A survey of more than 2,200 physicians exploring 14 cultural attributes shows how variables in the attributes can affect physician satisfaction and whether a practitioner believes he or she is a good fit in the organization.

Physician Wellness Services, which provides employee assistance programs, physician intervention services, and consulting and training services to practices, conducted the online survey which included physicians with a range of specialties. Results show that five characteristics--gender, age, primary care vs. specialists, physician-led organization vs. non-physician led, and profit vs. not-for-profit--can most influence an organization culture and how physicians feel about the organization.

For instance, female physician are less likely to feel a strong cultural fit with their organization than males, according to the survey. Responding female physicians ranked respectful communication and a team-focused environment at a much higher value than their male counterparts, who valued an innovative approach to care much higher than female physicians.

Physicians under age 40 valued a team-focused environment, respectful communication and supportive management higher than older colleagues. On the other hand, middle-aged physicians from 40 to 59 highly value cultural fit, but are the least likely to see themselves fitting in. And this is the age group most likely to consider cultural fit when mulling career options.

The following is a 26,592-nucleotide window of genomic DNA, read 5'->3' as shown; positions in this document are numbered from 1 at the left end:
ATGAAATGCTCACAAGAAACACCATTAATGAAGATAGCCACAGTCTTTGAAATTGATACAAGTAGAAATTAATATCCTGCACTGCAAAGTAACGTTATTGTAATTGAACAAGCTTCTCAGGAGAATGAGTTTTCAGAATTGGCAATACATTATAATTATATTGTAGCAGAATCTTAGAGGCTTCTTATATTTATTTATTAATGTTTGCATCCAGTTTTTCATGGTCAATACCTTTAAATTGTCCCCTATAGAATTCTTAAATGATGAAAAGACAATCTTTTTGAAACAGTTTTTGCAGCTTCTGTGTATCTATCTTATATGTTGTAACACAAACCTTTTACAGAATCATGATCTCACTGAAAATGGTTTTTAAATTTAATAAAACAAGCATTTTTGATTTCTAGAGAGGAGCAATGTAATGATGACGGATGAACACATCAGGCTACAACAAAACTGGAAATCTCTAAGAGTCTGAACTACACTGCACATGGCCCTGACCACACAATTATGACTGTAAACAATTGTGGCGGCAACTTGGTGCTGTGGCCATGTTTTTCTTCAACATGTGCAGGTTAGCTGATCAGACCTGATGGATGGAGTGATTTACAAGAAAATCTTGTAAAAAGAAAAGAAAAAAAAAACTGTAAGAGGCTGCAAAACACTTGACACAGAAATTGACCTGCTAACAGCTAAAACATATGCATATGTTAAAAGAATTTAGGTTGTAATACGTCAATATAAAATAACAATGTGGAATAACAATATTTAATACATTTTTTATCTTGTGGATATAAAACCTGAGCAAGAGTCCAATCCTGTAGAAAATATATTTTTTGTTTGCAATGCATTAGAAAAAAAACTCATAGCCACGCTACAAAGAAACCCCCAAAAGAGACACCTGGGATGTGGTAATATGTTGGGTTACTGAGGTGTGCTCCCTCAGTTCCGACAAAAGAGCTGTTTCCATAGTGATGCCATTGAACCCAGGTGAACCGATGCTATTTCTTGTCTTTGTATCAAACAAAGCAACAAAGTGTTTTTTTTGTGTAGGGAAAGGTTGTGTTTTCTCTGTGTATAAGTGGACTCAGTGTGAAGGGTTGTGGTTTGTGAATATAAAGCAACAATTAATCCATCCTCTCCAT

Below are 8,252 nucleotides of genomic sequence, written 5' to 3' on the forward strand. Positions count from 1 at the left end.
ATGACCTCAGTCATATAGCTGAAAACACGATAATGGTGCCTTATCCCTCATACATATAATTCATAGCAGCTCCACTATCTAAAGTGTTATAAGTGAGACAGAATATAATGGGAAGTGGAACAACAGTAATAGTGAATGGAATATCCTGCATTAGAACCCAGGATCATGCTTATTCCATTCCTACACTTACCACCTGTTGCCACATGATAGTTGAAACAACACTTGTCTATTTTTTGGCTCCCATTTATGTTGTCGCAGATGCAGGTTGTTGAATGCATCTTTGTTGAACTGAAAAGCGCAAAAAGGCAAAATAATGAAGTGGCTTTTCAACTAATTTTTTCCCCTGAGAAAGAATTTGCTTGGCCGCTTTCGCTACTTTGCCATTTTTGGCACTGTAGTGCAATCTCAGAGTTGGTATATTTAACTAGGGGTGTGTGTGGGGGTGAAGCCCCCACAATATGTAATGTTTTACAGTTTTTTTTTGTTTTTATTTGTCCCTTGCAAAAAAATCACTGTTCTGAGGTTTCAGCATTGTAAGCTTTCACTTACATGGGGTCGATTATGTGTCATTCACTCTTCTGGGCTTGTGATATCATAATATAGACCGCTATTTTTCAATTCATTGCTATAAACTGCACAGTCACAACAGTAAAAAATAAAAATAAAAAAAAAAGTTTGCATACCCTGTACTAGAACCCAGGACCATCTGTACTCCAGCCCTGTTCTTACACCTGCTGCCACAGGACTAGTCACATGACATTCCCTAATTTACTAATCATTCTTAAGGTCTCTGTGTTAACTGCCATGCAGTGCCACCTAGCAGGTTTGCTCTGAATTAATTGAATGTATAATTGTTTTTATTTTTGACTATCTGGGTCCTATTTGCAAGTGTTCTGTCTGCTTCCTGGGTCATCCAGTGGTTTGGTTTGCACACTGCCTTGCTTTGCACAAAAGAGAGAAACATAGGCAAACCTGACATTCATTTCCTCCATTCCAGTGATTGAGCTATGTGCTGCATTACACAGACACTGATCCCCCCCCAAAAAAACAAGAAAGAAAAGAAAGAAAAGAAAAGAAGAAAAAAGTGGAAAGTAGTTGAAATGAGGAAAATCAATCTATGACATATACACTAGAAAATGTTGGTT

Physicians 60 or older rank a collaborative leadership style much higher than those under 40, according to survey results. The older physicians are least likely to consider cultural fit in accepting a practice or job opportunity, and are less likely to deem cultural fit as a reason for leaving a practice or job. “Contrary to conventional perceptions of the oldest cohort, they value adaptiveness to change and an innovative approach to care at a slightly higher rate than the aggregate and compared to the youngest cohort,” says Robert Stark, M.D., a consulting physician at Physician Wellness Services.

In general, primary care physicians feel a cultural fit more than specialists do; those at a physician-led organization feel a stronger fit, as do those working at a for-profit organization.

Cejka Search, a health care executive search firm, co-sponsored the survey with results available here.

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